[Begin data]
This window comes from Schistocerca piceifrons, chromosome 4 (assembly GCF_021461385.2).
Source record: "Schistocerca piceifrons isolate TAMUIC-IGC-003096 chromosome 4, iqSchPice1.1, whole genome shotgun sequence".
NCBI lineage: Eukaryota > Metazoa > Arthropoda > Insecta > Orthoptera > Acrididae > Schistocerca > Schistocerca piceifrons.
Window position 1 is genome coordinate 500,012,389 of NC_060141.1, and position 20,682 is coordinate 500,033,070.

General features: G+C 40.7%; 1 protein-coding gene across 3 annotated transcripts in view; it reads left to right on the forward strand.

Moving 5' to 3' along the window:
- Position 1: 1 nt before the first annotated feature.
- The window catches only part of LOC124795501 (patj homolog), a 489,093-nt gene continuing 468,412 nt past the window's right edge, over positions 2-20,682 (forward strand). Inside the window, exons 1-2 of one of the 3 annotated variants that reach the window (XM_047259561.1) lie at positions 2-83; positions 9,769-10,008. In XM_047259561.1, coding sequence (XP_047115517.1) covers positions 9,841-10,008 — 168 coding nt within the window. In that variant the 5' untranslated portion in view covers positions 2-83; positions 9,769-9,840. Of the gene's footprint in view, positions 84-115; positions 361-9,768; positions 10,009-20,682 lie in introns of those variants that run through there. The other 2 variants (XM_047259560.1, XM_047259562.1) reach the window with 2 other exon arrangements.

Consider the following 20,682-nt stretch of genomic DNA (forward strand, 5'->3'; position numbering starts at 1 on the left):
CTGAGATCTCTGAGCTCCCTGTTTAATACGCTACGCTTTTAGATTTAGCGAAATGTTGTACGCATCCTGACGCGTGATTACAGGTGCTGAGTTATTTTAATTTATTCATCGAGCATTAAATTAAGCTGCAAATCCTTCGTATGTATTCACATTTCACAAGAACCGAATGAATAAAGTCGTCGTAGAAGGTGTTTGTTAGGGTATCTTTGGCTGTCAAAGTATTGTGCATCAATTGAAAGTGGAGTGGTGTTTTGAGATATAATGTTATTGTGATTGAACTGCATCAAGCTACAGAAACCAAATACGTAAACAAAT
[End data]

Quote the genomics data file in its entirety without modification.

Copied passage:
This window comes from Schistocerca piceifrons, chromosome 4 (assembly GCF_021461385.2).
Source record: "Schistocerca piceifrons isolate TAMUIC-IGC-003096 chromosome 4, iqSchPice1.1, whole genome shotgun sequence".
NCBI lineage: Eukaryota > Metazoa > Arthropoda > Insecta > Orthoptera > Acrididae > Schistocerca > Schistocerca piceifrons.
Window position 1 is genome coordinate 500,012,389 of NC_060141.1, and position 20,682 is coordinate 500,033,070.

General features: G+C 40.7%; 1 protein-coding gene across 3 annotated transcripts in view; it reads left to right on the forward strand.

Moving 5' to 3' along the window:
- Position 1: 1 nt before the first annotated feature.
- The window catches only part of LOC124795501 (patj homolog), a 489,093-nt gene continuing 468,412 nt past the window's right edge, over positions 2-20,682 (forward strand). Inside the window, exons 1-2 of one of the 3 annotated variants that reach the window (XM_047259561.1) lie at positions 2-83; positions 9,769-10,008. In XM_047259561.1, coding sequence (XP_047115517.1) covers positions 9,841-10,008 — 168 coding nt within the window. In that variant the 5' untranslated portion in view covers positions 2-83; positions 9,769-9,840. Of the gene's footprint in view, positions 84-115; positions 361-9,768; positions 10,009-20,682 lie in introns of those variants that run through there. The other 2 variants (XM_047259560.1, XM_047259562.1) reach the window with 2 other exon arrangements.

Consider the following 20,682-nt stretch of genomic DNA (forward strand, 5'->3'; position numbering starts at 1 on the left):
CTGAGATCTCTGAGCTCCCTGTTTAATACGCTACGCTTTTAGATTTAGCGAAATGTTGTACGCATCCTGACGCGTGATTACAGGTGCTGAGTTATTTTAATTTATTCATCGAGCATTAAATTAAGCTGCAAATCCTTCGTATGTATTCACATTTCACAAGAACCGAATGAATAAAGTCGTCGTAGAAGGTGTTTGTTAGGGTATCTTTGGCTGTCAAAGTATTGTGCATCAATTGAAAGTGGAGTGGTGTTTTGAGATATAATGTTATTGTGATTGAACTGCATCAAGCTACAGAAACCAAATACGTAAACAAAT